CJ Tjhai, CTO, Post-Quantum and original author of the new IETF standard said: “I’d like to thank all the technologists that collaborated with us on this IETF standard. Much of the focus has been on NIST’s new post quantum encryption algorithms themselves, but this is insufficient unless you have a protocol that defines how the connectivity is done. The easiest way to prevent Harvest Now Decrypt Later attacks is to deploy a PQ VPN based on the new IETF standard. NIST’s new algorithms are only useful if we have agreed standards for their use and mature products that can accommodate them.”
Andersen Cheng, Executive Chairman, Post-Quantum added: “CJ and his collaborators have completed important work that makes it possible for tech companies to build quantum-safe VPNs that communicate to one another. We are entering a period where different countries are now recommending different encryption algorithms, so engineering our communications infrastructure to be interoperable and backward compatible is absolutely crucial. That’s the value our own VPN is bringing to organisations like NATO, a diverse member organisation with a variety of post-quantum algorithms in use.
Click here to read the July 13 announcement in-entirety.

USA’s quantum talent shortage a national security vulnerability

Quantum technologies’ promising but unknown potential has led the Biden administration to rank U.S. leadership in this area among its highest priorities, but the United States currently lacks access to the talent required to maintain competitiveness. The United States’ QIST talent shortage is a national security risk—and the White House has no solid plan to fill critical vacancies. Quantum News Briefs summarizes a recent article in Foreign Policy by , a researcher with the Technology and National Security Program at the Center for a New American Security.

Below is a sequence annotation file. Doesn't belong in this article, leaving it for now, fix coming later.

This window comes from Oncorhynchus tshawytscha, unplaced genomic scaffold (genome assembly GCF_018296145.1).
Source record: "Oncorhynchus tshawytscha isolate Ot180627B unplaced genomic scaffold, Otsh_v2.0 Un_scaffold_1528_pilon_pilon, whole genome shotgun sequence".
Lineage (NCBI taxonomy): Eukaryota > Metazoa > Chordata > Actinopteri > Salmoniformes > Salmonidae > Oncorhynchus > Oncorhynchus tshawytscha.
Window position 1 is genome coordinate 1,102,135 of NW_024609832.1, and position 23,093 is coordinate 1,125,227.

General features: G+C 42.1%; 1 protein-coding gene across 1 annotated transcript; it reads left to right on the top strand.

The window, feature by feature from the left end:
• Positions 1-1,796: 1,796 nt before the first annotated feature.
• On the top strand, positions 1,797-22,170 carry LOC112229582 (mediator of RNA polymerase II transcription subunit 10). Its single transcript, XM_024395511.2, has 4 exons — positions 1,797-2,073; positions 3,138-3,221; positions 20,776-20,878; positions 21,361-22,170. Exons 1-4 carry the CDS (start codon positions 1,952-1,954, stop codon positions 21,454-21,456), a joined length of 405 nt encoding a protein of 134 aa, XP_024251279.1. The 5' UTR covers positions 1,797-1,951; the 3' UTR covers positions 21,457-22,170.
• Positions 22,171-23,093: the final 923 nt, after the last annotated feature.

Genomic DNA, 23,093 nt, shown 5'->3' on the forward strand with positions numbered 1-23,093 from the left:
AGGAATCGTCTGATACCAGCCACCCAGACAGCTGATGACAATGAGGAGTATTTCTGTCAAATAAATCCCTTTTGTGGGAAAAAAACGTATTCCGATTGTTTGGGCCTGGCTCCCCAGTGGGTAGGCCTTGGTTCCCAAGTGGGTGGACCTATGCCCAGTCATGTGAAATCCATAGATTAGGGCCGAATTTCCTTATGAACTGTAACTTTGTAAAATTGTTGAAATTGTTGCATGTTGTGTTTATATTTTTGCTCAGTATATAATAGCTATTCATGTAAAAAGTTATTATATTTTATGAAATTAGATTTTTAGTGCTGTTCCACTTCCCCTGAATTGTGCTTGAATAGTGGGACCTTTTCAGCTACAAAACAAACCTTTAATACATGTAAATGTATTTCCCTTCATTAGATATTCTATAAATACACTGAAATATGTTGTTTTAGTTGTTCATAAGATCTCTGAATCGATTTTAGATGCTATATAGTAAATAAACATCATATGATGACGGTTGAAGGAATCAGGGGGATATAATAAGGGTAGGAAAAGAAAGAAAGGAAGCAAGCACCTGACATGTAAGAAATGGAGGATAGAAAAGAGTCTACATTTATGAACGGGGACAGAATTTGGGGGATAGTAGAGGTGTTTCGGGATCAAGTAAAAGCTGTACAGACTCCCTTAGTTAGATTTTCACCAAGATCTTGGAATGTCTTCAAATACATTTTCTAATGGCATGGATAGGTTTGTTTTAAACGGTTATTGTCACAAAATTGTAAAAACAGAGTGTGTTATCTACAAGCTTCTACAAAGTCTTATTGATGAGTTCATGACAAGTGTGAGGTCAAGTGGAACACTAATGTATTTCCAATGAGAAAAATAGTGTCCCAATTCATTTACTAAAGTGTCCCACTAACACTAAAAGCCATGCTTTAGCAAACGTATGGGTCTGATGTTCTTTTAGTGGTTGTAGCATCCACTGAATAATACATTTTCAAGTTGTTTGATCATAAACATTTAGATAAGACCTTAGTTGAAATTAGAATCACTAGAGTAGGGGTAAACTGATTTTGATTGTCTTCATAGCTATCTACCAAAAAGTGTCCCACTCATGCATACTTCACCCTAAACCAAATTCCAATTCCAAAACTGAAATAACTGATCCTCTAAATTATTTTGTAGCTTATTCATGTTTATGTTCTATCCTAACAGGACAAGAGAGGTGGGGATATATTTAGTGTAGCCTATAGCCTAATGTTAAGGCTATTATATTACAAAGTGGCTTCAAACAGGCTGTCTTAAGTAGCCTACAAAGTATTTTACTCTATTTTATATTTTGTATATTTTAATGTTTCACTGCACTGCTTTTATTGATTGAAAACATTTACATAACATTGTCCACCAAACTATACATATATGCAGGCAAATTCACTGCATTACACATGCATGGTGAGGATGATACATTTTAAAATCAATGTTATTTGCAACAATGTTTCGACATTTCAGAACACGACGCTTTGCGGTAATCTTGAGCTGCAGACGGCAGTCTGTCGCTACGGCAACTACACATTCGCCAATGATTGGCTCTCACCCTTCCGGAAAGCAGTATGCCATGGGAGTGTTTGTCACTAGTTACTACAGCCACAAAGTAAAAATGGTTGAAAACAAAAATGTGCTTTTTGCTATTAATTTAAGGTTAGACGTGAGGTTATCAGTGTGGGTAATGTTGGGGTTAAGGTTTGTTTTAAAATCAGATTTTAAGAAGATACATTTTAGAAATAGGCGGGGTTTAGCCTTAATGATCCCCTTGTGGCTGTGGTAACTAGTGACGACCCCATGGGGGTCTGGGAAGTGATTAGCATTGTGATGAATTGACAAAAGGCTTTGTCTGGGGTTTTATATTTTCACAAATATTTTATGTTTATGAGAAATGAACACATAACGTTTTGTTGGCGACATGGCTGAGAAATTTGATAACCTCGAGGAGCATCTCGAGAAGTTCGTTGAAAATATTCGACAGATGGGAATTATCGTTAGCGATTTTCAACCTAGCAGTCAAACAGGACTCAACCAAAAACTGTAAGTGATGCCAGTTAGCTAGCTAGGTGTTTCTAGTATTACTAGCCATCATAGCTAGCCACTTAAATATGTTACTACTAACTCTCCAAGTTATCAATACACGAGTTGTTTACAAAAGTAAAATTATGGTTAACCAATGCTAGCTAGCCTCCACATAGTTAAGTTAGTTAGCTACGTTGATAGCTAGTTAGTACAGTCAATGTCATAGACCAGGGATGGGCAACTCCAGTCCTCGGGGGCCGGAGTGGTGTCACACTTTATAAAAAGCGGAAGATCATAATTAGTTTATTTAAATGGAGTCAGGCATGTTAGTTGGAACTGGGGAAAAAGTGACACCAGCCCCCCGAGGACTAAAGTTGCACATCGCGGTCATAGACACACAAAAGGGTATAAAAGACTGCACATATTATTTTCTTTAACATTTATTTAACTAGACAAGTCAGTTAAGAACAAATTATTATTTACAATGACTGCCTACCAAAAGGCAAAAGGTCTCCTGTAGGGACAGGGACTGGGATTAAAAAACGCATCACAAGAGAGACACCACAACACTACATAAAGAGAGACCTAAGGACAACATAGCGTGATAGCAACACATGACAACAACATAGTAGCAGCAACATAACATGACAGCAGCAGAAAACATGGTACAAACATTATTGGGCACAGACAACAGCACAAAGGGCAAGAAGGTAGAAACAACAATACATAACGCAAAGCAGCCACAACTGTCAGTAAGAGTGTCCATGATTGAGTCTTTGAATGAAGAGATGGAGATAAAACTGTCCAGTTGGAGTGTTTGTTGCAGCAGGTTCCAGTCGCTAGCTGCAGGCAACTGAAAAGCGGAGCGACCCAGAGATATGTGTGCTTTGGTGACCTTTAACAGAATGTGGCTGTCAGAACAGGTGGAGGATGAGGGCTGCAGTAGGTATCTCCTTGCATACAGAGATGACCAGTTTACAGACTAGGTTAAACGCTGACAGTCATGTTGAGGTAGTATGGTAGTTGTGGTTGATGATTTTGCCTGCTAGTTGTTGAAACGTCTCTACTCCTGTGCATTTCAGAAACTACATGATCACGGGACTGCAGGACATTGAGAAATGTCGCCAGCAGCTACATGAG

Quantum systems may power the next generation of defense technologies. The first country to scale and commercialize quantum technologies could gain the ability to improve their position, navigation, and timing capabilities; bolster intelligence, surveillance, and reconnaissance tactics; enhance counter-stealth capabilities; or crack adversaries’ encryption methods. They will be able to threaten previously unreachable parts of adversaries’ corporate, military, and government infrastructure at unprecedented speed.
QIST has become a central battleground of U.S.-China competition. Neither country maintains a decisive advantage across all three QIST subfields. The United States leads in the development of quantum computing and quantum sensing—but Beijing is catching up. China is ahead of the United States in the development of quantum communications technologies and holds the highest number of total quantum technology patents, indicating that it could soon erode the United States’ advantages.